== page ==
Price objections should never get in the way of completing a sale. There are many reasons why you get the opportunity to sit across from a prospect and many reasons why you might hear "NO". Price is a common objection, but only becomes a problem when:
1. You are presenting a solution with a price tag that is not in line with the prospect's expectations. In that situation, price isn't the problem, you are! Either you aren't uncovering the relevant issues why they are shopping their insurance such as available budget, dissatisfaction with the incumbent, a claim gone bad, etc. Or if you did uncover the problem, you ignored what you discovered.
2. Your prospect's perception of what you are offering is inconsistent with the investment necessary. If the prospect views you as just another insurance broker, price will be the only differentiating factor. And, there will always be someone cheaper. Price is not the problem. The problem is lack of differentiation: your inability to develop a relationship where the prospect recognizes the value you bring to the table - value that he would lose by dealing with your competitor.
3. You are trying to do business in the wrong niche. The marketplace is continuously changing. Various market segments which were once desirable may not the present the same opportunity today. In that case, your problem is not price - any price is too high to someone who doesn't truly want, need or understand your product. The problem is tunnel vision (or perhaps lack of flexibility or creativity). Take off the blinders. Broaden your horizons. Test the waters with new niches. Call on businesses that you previously avoided. Stretch outside your comfort zone. It may take some digging, but there is gold if you keep looking.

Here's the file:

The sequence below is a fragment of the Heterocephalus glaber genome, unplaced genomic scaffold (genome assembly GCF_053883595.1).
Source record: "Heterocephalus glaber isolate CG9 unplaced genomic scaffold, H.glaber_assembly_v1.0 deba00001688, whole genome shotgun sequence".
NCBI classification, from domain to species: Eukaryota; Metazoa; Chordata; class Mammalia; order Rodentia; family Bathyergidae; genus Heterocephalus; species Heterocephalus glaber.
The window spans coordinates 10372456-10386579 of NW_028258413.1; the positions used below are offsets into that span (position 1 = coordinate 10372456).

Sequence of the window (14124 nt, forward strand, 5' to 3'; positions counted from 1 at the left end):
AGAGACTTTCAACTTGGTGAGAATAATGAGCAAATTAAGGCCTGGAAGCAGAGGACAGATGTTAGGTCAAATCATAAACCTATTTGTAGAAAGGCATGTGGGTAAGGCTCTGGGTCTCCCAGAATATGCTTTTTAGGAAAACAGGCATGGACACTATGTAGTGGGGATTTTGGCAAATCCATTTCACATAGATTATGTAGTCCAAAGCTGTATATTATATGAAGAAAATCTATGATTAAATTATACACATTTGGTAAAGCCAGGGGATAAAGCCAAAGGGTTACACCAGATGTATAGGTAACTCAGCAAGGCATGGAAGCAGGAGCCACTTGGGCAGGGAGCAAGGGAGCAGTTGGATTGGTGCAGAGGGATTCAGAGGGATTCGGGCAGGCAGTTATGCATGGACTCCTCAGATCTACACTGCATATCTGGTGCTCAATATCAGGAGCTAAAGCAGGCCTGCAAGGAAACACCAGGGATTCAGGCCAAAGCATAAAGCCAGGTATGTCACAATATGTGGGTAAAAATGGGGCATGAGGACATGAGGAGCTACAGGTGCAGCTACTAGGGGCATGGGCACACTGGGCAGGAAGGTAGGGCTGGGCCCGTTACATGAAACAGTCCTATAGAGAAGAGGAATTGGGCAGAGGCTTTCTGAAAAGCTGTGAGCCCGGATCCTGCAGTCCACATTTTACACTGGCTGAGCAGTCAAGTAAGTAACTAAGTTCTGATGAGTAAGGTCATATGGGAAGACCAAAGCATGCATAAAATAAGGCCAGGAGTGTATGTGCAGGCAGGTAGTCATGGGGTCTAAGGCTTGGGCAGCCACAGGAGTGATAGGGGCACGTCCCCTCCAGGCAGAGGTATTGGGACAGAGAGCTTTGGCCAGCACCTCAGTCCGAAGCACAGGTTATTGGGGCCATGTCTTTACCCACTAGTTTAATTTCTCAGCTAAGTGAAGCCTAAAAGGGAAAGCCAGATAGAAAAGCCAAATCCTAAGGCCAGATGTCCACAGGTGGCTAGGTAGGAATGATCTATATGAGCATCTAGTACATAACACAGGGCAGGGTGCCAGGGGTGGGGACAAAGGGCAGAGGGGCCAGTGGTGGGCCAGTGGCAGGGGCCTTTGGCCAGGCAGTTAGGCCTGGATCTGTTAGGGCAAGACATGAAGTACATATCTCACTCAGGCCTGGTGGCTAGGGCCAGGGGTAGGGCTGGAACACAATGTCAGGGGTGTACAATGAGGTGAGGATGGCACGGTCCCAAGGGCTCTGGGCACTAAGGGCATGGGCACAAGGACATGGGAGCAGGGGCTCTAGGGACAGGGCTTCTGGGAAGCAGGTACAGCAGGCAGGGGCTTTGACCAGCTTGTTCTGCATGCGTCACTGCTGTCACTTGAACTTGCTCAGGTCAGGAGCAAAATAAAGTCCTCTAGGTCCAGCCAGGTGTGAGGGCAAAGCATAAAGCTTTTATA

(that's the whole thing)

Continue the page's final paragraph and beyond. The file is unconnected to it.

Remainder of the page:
4. You are trying to sell what you want to sell or what you think the prospect needs and not what the prospect wants to buy. People buy what they want, not necessarily what they need. If you enter a selling situation predisposed to what you are going to sell, you will miss the opportunity to sell what the prospect is ready to buy. Maybe you got the appointment to talk about workers' compensation insurance, but they just had a terrible auto claim experience. Unless you are asking questions, you'll never uncover that pain and opportunity. Price may be the objection voiced by the prospect, but the real obstacle may be your own rigidity.
5. Your prospect perceives that you are only trying to "make a sale". You must have a genuine sincere concern for the prospect - and it must show. If you act and sound like the stereotypical insurance agent who might be a bit too eager and enthusiastic and appear to be out to make a sale at any cost, your prospect will feel like the proverbial lamb being led to the slaughter. Any price will be too high!
6. You don't focus on the big picture. If a prospect views your product as a temporary or quick fix, and not an integral part of a long-term solution, the perceived value of the return on their investment will be far less that what it is really worth. And what will the prospect be willing to pay? Far less that you are asking. If your strategy is to "get your foot in the door" with an initial sale in the hopes of securing future business, then make sure the initial sale is specifically tied to a predefined future relationship. Not only will the prospect be more willing to pay your price, but he won't be out looking for another agent while you're providing the temporary fix. Consider added services such as real risk management or work with third parties to provide rounded solutions to your client beyond simply insurance.
Don't blame prospects for "price" objections. Instead, examine your attitudes, actions and strategies. Make sure you're not creating your own "price" roadblocks. I have been selling insurance for over 15 years and know just how hard it can be. Only you get your sales down, it's just a numbers game. If you have more prospects, you can convert more sales. If you are looking for creative ways to get in front of prospects consult with us to get your inbound on!